The story of a girl who is doing everything to hurt herself and a mother who would try anything to try to save her.
True, she had stopped coming down for breakfast. Stayed up in her room, ran out the door late for school, missed the bus and had to have a ride. But you think, well, that's how they are, aren't they, teenagers? And you try to remember how you were, but you were different and the times were different and it was so long ago. And she's suddenly so angry at you, but then, another time, she's just the same. She's just your little girl. You sit with her and you talk about something, or you go shopping for school clothes and everything seems all right. And you forget how you stood in her room and how the center of your stomach felt so cold. When you found the cigarette. When you found the blue pipe. When you found the little bag she said was aspirin.
About the Author
Martha Tod Dudman served as President and General manager of Dudman Communications, a group of radio stations, from 1990 to 1999. Now a professional fundraiser, she lives in Northeast Harbor, Maine, with her son and daughter.
"...compelling...." — The New York Times Book Review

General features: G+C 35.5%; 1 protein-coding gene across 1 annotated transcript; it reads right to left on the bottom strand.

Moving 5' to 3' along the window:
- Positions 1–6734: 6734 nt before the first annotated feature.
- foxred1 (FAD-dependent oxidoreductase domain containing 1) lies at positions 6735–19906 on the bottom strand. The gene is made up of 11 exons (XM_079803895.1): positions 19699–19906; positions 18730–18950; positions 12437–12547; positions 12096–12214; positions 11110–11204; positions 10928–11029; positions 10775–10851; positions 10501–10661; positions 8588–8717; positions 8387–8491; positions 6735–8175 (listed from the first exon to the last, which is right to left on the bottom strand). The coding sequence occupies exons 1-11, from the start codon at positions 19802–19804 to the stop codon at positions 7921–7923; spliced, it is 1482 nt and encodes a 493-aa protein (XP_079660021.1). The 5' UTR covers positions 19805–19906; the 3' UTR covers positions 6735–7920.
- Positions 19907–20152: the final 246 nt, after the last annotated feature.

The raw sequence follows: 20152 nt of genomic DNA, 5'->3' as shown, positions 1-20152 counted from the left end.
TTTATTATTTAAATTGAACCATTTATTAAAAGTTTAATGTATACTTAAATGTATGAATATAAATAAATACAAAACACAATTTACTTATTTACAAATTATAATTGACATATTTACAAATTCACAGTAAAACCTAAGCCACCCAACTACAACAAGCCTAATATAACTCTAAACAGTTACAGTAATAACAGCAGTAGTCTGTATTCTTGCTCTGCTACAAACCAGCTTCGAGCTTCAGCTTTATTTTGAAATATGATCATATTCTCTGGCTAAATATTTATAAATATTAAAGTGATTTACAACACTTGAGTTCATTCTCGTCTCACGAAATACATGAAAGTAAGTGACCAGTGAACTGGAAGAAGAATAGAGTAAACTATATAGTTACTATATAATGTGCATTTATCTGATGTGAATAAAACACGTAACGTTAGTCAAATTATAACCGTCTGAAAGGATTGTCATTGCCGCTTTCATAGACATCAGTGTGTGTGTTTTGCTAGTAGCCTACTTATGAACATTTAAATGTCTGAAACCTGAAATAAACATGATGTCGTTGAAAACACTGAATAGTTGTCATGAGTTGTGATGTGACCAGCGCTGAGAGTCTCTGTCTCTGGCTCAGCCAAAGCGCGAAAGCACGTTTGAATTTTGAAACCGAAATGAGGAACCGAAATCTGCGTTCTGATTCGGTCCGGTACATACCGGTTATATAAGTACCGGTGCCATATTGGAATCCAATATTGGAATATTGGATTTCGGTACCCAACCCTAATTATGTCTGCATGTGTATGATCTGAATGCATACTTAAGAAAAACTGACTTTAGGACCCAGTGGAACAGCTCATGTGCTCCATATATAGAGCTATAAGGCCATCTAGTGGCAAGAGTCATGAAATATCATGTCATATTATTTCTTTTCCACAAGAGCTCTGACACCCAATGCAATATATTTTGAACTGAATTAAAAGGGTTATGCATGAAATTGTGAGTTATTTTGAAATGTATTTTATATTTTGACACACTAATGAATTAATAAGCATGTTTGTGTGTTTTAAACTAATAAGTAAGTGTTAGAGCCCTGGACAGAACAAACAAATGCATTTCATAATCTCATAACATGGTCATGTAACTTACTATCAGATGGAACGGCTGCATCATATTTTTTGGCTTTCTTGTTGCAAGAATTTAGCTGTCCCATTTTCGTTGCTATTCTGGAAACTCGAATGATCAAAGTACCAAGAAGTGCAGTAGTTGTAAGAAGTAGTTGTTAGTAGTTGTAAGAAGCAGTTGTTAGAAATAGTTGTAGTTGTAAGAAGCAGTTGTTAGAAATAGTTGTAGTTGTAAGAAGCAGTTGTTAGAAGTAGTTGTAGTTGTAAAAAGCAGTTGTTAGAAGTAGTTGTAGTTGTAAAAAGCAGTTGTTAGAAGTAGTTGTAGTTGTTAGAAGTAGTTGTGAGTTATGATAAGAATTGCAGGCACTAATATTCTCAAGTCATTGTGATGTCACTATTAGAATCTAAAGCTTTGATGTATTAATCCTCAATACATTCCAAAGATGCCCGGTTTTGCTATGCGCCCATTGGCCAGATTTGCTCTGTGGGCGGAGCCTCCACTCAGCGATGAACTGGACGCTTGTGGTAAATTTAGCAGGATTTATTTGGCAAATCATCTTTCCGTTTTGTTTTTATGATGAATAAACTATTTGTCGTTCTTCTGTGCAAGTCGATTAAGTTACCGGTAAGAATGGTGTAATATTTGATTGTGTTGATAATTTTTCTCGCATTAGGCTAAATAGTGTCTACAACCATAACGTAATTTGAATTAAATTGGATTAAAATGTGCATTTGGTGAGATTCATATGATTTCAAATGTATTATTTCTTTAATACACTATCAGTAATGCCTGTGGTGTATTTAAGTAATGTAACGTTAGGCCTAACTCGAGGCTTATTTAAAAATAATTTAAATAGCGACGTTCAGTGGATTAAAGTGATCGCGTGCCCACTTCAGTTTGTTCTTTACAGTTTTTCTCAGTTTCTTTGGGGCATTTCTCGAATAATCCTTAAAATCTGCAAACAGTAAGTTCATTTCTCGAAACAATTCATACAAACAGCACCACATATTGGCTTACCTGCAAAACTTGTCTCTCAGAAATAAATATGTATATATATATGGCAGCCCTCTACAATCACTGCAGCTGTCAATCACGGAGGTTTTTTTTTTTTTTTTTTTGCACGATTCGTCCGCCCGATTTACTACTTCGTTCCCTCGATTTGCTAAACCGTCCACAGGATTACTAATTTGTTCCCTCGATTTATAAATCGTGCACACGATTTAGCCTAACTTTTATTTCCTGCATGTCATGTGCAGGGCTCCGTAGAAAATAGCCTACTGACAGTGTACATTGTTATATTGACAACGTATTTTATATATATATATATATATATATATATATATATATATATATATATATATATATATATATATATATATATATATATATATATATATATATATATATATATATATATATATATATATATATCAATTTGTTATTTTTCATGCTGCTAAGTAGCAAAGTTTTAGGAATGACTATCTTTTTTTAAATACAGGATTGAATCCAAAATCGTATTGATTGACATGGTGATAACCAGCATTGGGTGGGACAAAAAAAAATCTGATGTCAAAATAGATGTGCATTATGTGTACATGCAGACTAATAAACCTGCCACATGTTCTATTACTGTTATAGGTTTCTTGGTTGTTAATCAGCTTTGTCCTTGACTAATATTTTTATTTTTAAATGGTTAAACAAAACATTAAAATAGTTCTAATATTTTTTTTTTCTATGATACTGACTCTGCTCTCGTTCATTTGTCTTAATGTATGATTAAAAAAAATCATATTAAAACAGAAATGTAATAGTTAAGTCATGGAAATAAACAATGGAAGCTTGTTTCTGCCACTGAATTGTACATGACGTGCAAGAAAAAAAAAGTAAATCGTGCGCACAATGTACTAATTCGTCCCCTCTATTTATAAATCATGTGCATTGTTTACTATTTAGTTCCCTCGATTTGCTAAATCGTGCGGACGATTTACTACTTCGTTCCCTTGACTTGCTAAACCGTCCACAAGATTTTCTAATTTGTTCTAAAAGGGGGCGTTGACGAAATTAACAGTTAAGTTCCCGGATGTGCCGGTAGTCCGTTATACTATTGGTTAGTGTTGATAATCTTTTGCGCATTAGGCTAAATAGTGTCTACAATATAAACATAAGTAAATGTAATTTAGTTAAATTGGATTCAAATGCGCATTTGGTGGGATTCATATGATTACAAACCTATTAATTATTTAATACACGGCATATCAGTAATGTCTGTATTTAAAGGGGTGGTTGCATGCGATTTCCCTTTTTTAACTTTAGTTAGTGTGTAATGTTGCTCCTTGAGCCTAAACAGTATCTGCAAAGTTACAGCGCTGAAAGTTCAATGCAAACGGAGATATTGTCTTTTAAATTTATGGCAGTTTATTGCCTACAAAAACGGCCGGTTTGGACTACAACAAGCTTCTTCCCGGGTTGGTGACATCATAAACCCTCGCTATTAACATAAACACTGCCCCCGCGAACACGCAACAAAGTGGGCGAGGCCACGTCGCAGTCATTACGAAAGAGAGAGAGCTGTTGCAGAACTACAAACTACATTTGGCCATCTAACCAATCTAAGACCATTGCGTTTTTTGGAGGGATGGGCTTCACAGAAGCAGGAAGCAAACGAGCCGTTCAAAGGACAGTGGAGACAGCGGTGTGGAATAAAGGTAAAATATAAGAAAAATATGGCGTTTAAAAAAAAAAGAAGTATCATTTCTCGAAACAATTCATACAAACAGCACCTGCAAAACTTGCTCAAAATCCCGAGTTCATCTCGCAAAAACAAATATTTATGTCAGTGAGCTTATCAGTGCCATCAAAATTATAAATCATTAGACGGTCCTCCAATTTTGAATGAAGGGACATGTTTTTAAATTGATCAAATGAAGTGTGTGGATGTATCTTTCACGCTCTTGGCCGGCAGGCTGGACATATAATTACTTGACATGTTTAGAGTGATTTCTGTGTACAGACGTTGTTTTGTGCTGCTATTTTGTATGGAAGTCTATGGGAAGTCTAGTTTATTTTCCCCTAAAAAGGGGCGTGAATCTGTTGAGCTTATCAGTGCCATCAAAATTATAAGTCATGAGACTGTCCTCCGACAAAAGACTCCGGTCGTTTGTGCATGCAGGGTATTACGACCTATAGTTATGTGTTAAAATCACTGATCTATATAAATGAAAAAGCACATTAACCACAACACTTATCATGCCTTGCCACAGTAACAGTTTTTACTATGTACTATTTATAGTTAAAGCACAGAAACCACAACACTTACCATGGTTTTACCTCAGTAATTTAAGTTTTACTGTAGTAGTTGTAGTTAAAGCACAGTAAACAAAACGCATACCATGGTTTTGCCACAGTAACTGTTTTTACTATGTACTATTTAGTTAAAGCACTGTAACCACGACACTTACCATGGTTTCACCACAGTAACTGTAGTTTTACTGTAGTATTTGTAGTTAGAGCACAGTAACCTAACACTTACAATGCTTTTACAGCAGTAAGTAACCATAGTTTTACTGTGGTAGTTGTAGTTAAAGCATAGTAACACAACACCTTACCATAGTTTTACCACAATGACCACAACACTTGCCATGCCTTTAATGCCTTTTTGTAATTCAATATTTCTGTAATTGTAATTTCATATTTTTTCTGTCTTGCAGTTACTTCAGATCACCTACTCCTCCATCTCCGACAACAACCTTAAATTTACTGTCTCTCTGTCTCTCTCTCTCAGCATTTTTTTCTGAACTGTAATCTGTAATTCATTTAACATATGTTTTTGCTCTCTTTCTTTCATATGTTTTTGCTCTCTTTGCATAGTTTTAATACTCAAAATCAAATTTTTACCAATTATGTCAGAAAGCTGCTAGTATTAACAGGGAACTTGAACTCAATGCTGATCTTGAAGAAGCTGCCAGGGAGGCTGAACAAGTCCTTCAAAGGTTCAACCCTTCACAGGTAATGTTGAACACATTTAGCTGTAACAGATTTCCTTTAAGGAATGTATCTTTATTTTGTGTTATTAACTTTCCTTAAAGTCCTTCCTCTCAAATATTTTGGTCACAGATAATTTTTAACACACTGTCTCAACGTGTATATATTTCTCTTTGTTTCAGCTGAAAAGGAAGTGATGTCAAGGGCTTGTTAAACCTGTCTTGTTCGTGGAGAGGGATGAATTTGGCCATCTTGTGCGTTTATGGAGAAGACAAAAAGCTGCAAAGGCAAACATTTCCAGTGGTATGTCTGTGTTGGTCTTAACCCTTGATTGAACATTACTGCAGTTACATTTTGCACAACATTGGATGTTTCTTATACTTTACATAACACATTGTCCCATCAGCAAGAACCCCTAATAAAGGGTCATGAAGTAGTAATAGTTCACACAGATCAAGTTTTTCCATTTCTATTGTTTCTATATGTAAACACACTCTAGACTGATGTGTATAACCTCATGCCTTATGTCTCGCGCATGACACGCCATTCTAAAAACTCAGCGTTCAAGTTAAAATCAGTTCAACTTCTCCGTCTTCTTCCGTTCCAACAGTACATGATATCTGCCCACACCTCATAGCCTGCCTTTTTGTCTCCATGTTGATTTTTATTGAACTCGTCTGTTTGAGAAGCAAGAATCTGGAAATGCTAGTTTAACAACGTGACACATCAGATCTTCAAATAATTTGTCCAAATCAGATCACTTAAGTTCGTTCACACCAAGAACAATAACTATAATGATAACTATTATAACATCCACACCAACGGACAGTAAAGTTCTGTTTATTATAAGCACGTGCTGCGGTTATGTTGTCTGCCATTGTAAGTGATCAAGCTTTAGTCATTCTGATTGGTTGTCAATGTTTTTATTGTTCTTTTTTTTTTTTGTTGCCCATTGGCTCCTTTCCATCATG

"Dudman's searing honesty speaks eloquently to our most fragile selves, whether wounded child or frantic parent, in a stunner book," — PeopleMagazine
"Dudman's writing is brutally honest and painfully immediate...." — San Francisco Chronicle
"Dudman's writing is clear and powerful...." — Atlanta Journal & Constitution
"...Painful close-up of a horrible time, this memoir is still a story of salvation." — U.S.News & World Report
"...Hopeful and uplifting...." — Kirkus
"Dudman's fluid, simple prose makes this memoir, with its difficult subject matter, an easy, compelling read." — Book Magazine
"This manic, wrenching memoir is a staggeringly honest and compelling portrayal of the highs and hells of motherhood." — GlamourMagazine
"Augusta, Gone is a devastating, powerful, frightening, lovely book that explores the enormous and mysterious bond between mother and daughters." — Ann Hood, author of Ruby
“Dudman’s writing is brutally honest and painfully immediate.” — San Francisco Chronicle
“Painful close-up of a horrible time, this memoir is still a story of salvation.” — U.S. News & World Report